Pepsi brandbuilder Richard Lee

Captures teen interest through music & sports

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SHANGHAI -- When Abel Wu joined Li Ning last year as marketing director, he searched for partners who could inject some youthful energy into the Chinese sportswear brand. Both Pepsi and Coca-Cola came calling, “but we chose Pepsi, because it’s a much more fashionable brand among young Chinese.”

Procter & Gamble, China’s largest advertiser, also respects Pepsi’s remarkable growth under Richard Lee, Shanghai-based VP of marketing for PepsiCo’s beverage business in China. The company invited Mr. Lee, 40, to speak at an internal conference in February 2005, marking the first time a non-P&G exec had addressed the company's greater China marketing community.

While Pepsi courts young consumers all over the world, the U.S. beverage marketer has been particularly adept at captivating Chinese teens. Since 1997, when Mr. Lee was recruited as marketing director for the Pepsi brand in China, Pepsi's market share of the carbonated soft drinks category has doubled to 22%, bringing it roughly level with its more mainstream brand rival, Coke.

Dare for More
“In the beginning, we had low awareness and Pepsi was a no-name brand,” said Mr. Lee. “We didn’t come where we are now overnight, it happened in stages” using the brand platform “Dare for More,” which means both “breakthrough aspiration” and “infinite thirst quencher” in Chinese.

Initially, he adapted Pepsi’s global marketing tactics, deploying Western stars like Ricky Martin and Janet Jackson. Starting in 2001, Pepsi began integrating the brand with local music and sports, signing up Hong Kong singer/actor Aaron Kwok as a brand spokesman, sponsoring China’s National Soccer League and venturing into grass roots programs like training camps and concerts.

“Today, Pepsi is a 3D experience shared through non-traditional media vehicles like our popular Pepsi music charts,” he said. The company produces albums, stages concerts and develops feature films. Pepsi also sponsors local bands like F4, which starred in an high-tech two-part commercial by BBDO Worldwide this summer that features stunning martial arts and special effects and was also turned into a music video.

“Richard has applied a mix of traditional advertising with many other tactics, including sex appeal, buzz and PR,” said Harjot Singh, strategic planning director, BBDO, Shanghai. He also knows how to apply symbolism. When Pepsi sponsored the Hong Kong International Film Festival, known as the “Oscars of China,” Mr. Lee “negotiated for the event’s red carpet to be changed to Pepsi’s shade of blue, which attracted a lot of attention,” said Mr. Singh.

When it comes to traditional advertising, the Hong Kong native also has a penchant for creativity. Last month PepsiCo installed the world’s largest billboard for Gatorade, created by DDB Worldwide, in Chongqing.

"Pepsi's phenomenal growth in China over the past three years can be attributed to three factors, a clear strategic vision to align the brand with the youth of China, relentless execution against that vision and a
tremendous passion and energy that characterizes all their executions," said DDB's Aaron Lau, Hong Kong-based chairman-CEO, Asia.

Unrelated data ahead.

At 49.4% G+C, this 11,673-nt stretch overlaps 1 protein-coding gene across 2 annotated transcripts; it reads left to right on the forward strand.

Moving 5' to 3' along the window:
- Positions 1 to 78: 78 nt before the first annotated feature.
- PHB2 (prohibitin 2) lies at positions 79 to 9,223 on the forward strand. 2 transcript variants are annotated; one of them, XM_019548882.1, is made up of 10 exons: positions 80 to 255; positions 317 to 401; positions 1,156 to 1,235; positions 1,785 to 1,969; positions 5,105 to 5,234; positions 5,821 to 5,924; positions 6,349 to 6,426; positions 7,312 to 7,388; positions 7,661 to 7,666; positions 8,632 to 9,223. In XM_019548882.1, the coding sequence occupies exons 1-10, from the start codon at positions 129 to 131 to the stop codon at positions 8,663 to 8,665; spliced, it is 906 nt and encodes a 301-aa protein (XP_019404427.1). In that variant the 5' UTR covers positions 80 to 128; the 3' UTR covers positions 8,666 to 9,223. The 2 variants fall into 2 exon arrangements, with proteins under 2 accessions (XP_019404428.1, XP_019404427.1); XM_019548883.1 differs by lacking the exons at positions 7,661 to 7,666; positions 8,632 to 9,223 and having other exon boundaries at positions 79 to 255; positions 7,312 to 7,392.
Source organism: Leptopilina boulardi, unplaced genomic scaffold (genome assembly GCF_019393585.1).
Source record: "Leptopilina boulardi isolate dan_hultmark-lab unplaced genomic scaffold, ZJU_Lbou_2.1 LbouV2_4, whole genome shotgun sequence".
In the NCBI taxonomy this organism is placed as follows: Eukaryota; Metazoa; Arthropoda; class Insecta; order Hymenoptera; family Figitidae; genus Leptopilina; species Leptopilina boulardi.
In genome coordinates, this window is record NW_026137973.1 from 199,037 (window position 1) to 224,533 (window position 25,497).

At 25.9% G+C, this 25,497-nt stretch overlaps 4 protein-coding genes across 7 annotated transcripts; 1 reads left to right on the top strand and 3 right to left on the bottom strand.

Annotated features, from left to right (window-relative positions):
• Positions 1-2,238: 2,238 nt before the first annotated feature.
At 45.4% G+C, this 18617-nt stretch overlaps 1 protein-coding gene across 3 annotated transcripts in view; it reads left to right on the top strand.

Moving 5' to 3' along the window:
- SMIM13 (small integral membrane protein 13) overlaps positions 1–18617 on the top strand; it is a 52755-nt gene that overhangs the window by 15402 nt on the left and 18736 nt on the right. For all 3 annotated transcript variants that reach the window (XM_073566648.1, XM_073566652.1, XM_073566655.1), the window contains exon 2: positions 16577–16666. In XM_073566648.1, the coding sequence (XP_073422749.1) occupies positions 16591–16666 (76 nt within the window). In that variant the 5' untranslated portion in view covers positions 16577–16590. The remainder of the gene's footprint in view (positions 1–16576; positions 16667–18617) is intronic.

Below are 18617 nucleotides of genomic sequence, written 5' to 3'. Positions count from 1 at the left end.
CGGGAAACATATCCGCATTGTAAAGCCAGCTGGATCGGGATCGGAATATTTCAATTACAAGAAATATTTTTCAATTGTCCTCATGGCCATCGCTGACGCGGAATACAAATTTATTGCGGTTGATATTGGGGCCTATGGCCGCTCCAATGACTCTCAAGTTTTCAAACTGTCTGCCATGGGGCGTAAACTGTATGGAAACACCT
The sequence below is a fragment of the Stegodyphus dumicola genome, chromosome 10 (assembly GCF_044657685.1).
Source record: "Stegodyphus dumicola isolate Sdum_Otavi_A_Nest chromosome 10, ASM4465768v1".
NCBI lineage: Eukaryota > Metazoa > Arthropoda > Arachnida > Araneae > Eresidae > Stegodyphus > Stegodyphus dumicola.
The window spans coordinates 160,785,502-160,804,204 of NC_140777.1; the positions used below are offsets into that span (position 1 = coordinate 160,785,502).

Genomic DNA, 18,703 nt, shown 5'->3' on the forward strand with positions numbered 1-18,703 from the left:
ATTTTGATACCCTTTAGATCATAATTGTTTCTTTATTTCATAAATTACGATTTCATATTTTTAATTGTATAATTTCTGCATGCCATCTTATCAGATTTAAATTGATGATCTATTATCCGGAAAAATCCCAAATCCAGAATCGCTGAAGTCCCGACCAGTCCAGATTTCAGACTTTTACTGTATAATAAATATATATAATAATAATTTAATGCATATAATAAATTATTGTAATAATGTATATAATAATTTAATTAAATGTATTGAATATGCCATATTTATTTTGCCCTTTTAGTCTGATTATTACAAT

Aspiring filmmaker
Pepsi marketers must stay current with China’s youth market. At a bottler conference earlier this year, for instance, Leo Tsoi, marketing director for brand Pepsi in China, rapped his brand-building strategy. (The previous year the presentation was delivered by Mr. Kwok, to the delight of the star-struck bottlers.)

Mr. Lee stays in touch by visiting youth hangouts like California Club on weekends, but admits to watching “tons of movies,” in part because he started his career as a budding filmmaker. The Hong Kong native completed three films by the time he was 17, and reluctantly gave up a treasured acceptance to the University of Southern California’s film school (because his parents “threatened to disown him”) to study business at UC Berkeley.

After earning his MBA at Harvard in 1992, he joined Colgate-Palmolive in New York as global marketing manager, oral care. The following year, the company transferred him to Guangzhou to manage its joint venture. He spent the next five years there, but joined Pepsi in 1997, “to try something different and more creative. At that time, Pepsi was almost unknown and I wanted to prove to myself I could turn the brand around.”

Coke moving fast
Now that Mr. Lee has managed to get Pepsi’s core product on track, “his next challenge will be expanding the Pepsi portfolio to consolidate that growth and build more properties for a competitive edge and meet the consumer in more and new ways,” predicted BBDO’s Mr. Singh.

He also has to sustain the brand’s appeal in the face of improved competition. Coca-Cola recently transferred one of its veterans, Ilan Sobel, to Shanghai as general manager, strategic marketing and innovation, to rejuvenate the Coke brand among youth in China.

“Pepsi has chosen a lot of appealing, edgy, fresh celebrities and styles to partner with and it has been received well. But Coke is moving fast. Its recent campaigns blending online games, sports and celebrity are very effective and its new ads have been received extremely well,” said P.T. Black, Shanghai-based partner of research consultancy Jigsaw International.

Cheat Sheet

Who? Richard Lee, Shanghai-based VP of marketing for PepsiCo’s beverage business in China

Favorite PepsiCo product? Gatorade

Favorite Shanghai teen hangout? California Club

Favorite Shanghai restaurant? Sunday brunch at the Portman Ritz-Carlton hotel

Biggest challenge? Finding ways to stay inspired and creative

Top tip for foreigners in China? Believe in yourself

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